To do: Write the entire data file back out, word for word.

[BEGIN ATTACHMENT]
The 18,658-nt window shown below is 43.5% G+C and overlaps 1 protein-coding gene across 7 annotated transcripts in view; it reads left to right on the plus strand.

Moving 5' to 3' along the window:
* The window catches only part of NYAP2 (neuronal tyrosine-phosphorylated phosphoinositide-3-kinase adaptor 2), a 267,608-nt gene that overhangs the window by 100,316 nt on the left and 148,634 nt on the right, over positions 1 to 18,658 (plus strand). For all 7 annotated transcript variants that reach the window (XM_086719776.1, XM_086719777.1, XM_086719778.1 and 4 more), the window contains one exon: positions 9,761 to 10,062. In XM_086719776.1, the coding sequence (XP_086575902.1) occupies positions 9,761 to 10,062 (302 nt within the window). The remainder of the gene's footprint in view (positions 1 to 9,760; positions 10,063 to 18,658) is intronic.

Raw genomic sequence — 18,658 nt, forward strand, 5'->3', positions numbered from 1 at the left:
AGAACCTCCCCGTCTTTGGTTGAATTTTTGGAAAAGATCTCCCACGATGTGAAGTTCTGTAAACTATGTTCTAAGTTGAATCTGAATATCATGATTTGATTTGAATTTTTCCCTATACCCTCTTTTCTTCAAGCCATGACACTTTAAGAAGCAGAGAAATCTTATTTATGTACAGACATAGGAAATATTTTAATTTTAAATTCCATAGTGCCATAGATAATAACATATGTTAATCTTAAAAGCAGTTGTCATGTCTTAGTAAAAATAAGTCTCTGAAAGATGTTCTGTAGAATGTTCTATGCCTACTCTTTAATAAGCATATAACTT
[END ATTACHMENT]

The 18,658-nt window shown below is 43.5% G+C and overlaps 1 protein-coding gene across 7 annotated transcripts in view; it reads left to right on the plus strand.

Moving 5' to 3' along the window:
* The window catches only part of NYAP2 (neuronal tyrosine-phosphorylated phosphoinositide-3-kinase adaptor 2), a 267,608-nt gene that overhangs the window by 100,316 nt on the left and 148,634 nt on the right, over positions 1 to 18,658 (plus strand). For all 7 annotated transcript variants that reach the window (XM_086719776.1, XM_086719777.1, XM_086719778.1 and 4 more), the window contains one exon: positions 9,761 to 10,062. In XM_086719776.1, the coding sequence (XP_086575902.1) occupies positions 9,761 to 10,062 (302 nt within the window). The remainder of the gene's footprint in view (positions 1 to 9,760; positions 10,063 to 18,658) is intronic.

Raw genomic sequence — 18,658 nt, forward strand, 5'->3', positions numbered from 1 at the left:
AGAACCTCCCCGTCTTTGGTTGAATTTTTGGAAAAGATCTCCCACGATGTGAAGTTCTGTAAACTATGTTCTAAGTTGAATCTGAATATCATGATTTGATTTGAATTTTTCCCTATACCCTCTTTTCTTCAAGCCATGACACTTTAAGAAGCAGAGAAATCTTATTTATGTACAGACATAGGAAATATTTTAATTTTAAATTCCATAGTGCCATAGATAATAACATATGTTAATCTTAAAAGCAGTTGTCATGTCTTAGTAAAAATAAGTCTCTGAAAGATGTTCTGTAGAATGTTCTATGCCTACTCTTTAATAAGCATATAACTT